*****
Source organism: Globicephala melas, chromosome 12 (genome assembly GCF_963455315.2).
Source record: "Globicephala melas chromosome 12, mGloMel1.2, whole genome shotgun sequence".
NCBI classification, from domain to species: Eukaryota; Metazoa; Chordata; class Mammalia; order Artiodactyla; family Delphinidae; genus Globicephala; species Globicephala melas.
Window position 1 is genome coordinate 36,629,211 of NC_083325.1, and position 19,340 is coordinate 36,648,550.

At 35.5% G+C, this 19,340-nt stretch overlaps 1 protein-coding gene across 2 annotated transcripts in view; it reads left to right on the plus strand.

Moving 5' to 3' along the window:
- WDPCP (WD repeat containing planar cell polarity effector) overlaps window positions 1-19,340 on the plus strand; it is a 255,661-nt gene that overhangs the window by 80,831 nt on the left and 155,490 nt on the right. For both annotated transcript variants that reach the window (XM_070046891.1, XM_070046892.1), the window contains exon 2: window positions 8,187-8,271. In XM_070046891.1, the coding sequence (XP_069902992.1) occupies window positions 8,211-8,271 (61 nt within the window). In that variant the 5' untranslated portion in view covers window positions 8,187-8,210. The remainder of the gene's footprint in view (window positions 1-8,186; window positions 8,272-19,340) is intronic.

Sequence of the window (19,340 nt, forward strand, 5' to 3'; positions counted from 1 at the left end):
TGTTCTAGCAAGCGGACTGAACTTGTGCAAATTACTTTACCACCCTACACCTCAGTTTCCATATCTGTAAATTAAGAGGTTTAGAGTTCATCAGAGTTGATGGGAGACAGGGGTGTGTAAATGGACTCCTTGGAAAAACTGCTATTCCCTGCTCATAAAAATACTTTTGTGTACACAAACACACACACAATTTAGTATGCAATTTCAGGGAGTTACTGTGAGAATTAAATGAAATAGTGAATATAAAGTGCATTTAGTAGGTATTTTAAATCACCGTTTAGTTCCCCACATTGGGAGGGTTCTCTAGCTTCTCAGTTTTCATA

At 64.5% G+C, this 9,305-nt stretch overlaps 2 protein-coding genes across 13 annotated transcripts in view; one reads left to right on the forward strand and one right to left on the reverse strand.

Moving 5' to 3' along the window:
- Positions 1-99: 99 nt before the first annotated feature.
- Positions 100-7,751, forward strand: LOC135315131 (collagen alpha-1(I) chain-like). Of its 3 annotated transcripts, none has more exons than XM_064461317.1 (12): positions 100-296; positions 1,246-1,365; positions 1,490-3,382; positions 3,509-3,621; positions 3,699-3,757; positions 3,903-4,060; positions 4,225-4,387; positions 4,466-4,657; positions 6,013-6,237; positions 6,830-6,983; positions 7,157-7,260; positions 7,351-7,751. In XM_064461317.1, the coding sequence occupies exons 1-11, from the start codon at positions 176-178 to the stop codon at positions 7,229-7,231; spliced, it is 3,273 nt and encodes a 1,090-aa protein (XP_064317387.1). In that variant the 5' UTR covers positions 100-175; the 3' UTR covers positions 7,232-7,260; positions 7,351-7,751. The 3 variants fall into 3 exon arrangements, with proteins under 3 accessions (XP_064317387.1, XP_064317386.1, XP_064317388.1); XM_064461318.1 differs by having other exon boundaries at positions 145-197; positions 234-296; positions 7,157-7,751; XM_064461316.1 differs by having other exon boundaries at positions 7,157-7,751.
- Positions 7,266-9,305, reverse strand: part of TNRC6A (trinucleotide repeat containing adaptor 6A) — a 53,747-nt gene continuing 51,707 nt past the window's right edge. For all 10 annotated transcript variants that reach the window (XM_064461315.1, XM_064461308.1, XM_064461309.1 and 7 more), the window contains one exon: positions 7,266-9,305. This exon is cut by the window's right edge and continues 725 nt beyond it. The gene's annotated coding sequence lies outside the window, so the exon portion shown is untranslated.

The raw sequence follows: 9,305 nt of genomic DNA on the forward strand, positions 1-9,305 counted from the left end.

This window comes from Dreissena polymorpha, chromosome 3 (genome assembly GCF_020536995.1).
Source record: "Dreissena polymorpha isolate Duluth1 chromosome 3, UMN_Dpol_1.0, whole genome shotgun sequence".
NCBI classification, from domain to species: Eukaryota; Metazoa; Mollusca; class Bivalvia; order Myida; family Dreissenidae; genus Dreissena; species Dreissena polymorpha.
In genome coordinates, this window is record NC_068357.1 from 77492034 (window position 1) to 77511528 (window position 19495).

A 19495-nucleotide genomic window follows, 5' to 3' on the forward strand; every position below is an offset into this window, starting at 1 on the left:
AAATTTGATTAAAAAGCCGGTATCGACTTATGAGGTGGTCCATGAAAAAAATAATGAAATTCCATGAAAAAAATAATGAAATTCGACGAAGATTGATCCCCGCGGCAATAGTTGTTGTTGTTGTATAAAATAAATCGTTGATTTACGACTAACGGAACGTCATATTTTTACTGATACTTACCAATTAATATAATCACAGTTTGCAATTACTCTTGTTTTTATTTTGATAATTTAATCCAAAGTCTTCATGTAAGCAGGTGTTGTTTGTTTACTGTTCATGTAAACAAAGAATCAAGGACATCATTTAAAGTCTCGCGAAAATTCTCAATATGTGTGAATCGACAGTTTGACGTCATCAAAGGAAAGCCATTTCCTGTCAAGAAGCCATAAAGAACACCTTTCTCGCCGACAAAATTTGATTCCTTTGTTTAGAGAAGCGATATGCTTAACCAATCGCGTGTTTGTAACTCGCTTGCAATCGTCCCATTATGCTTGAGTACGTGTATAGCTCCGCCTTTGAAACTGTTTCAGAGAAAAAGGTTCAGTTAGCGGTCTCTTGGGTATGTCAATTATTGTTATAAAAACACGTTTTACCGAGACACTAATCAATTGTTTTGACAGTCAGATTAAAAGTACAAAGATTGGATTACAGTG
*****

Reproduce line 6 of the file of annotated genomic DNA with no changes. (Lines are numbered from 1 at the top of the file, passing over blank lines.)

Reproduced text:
Moving 5' to 3' along the window: